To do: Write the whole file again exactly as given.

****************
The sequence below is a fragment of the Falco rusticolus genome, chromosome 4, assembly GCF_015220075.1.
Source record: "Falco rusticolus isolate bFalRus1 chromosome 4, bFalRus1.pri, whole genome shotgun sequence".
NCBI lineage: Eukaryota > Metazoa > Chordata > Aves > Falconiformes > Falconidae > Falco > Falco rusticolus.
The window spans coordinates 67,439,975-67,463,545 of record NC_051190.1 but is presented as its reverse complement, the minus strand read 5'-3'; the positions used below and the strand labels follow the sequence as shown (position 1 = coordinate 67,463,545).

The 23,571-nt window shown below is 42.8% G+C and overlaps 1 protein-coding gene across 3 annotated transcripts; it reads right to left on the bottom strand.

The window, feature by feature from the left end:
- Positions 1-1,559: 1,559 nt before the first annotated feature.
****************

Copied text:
The sequence below is a fragment of the Falco rusticolus genome, chromosome 4, assembly GCF_015220075.1.
Source record: "Falco rusticolus isolate bFalRus1 chromosome 4, bFalRus1.pri, whole genome shotgun sequence".
NCBI lineage: Eukaryota > Metazoa > Chordata > Aves > Falconiformes > Falconidae > Falco > Falco rusticolus.
The window spans coordinates 67,439,975-67,463,545 of record NC_051190.1 but is presented as its reverse complement, the minus strand read 5'-3'; the positions used below and the strand labels follow the sequence as shown (position 1 = coordinate 67,463,545).

The 23,571-nt window shown below is 42.8% G+C and overlaps 1 protein-coding gene across 3 annotated transcripts; it reads right to left on the bottom strand.

The window, feature by feature from the left end:
- Positions 1-1,559: 1,559 nt before the first annotated feature.